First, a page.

Philly Fed: Manufacturing Activity Rebounded Following Six Straight Months of Contraction

The Federal Reserve Bank of Philadelphia said that manufacturing activity rebounded in March following six straight months of contraction. The composite index of general business activity rose from -2.8 in February to 12.4 in March. This was an encouraging sign that manufacturers were starting to see some improvements in activity after months of weakness. Along those lines, new orders (up from -5.3 to 15.7) and shipments (up from 2.5 to 22.1) were each up strongly in March. Indeed, 36.7 percent of respondents in this survey reported increased sales in March, up from 28.3 percent in February, and the percentage citing declining orders dropped from 33.6 percent to 21.0 percent.

Nonetheless, there were also indicators showing lingering signs of softness. While the average workweek (up from -12.9 to 5.7) widened for just the second time in the past six months, employment growth (up from -5.0 to -1.1) remained in negative territory, albeit was some easing in the pace of decline. Two-thirds of those completing the survey said that hiring was unchanged in March, with 15.5 percent noting increased employment. Meanwhile, inventories (up from -17.1 to -12.7) contracted for the ninth consecutive month.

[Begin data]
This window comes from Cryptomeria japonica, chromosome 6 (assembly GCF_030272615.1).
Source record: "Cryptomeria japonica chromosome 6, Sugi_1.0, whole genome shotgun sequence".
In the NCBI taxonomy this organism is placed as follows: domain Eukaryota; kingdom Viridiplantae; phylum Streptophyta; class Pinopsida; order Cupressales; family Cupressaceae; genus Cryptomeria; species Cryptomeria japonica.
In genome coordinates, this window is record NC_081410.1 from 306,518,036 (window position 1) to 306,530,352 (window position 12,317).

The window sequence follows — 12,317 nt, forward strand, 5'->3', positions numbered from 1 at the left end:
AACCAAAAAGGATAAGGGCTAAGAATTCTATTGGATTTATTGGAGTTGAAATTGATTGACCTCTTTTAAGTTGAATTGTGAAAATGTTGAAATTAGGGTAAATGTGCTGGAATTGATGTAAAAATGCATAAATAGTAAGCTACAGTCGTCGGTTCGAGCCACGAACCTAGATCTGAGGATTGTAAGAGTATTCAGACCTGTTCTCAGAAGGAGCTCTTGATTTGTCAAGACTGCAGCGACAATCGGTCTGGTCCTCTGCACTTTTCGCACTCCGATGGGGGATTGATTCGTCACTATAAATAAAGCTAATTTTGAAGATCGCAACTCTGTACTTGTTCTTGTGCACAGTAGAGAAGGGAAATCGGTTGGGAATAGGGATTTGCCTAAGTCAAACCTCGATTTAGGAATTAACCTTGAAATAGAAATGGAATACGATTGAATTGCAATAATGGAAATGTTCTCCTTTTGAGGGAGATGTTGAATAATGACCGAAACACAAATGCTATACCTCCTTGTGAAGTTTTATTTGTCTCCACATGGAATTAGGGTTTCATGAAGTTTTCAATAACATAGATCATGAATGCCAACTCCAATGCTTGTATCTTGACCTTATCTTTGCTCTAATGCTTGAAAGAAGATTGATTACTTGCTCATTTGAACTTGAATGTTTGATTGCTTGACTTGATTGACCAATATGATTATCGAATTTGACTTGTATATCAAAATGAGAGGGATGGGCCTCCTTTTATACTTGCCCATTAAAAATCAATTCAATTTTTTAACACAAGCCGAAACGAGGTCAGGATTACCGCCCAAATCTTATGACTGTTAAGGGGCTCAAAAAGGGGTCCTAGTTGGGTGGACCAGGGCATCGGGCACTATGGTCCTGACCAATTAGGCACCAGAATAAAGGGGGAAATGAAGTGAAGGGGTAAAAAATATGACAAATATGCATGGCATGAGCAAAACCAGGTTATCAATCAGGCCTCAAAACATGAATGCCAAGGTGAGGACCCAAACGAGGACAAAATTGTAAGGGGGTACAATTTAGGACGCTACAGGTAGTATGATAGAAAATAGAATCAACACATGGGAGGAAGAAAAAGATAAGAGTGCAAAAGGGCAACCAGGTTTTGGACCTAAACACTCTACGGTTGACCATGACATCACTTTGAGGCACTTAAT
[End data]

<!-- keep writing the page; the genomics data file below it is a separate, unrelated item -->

Looking ahead six months, manufacturers in the Philadelphia Fed district remain cautiously upbeat about activity in their economic outlook. The forward-looking composite index jumped from 17.3 to 28.8, its highest level in four months. Moreover, nearly 50 percent of respondents expect sales to increase over the next six months, with 47.1 percent predicting increased shipments. In addition, the outlook for both employment (up from 2.3 to 6.3) and capital expenditures (up from 2.5 to 13.3) accelerated for the month.

One-quarter of manufacturing leaders in the region anticipate a pickup in investment, and in a special question, capital expenditures for non-computer equipment and software are predicted to grow at a faster rate this year than last. However, there are pullbacks in investment seen for computers and related hardware, energy-saving investments and structures.

 

Chad Moutray

Chad Moutray

Chad Moutray is chief economist for the National Association of Manufacturers (NAM), where he serves as the NAM’s economic forecaster and spokesperson on economic issues. He frequently comments on current economic conditions for manufacturers through professional presentations and media interviews. He has appeared on Bloomberg, CNBC, C-SPAN, Fox Business and Fox News, among other news outlets.
Chad Moutray

Leave a Reply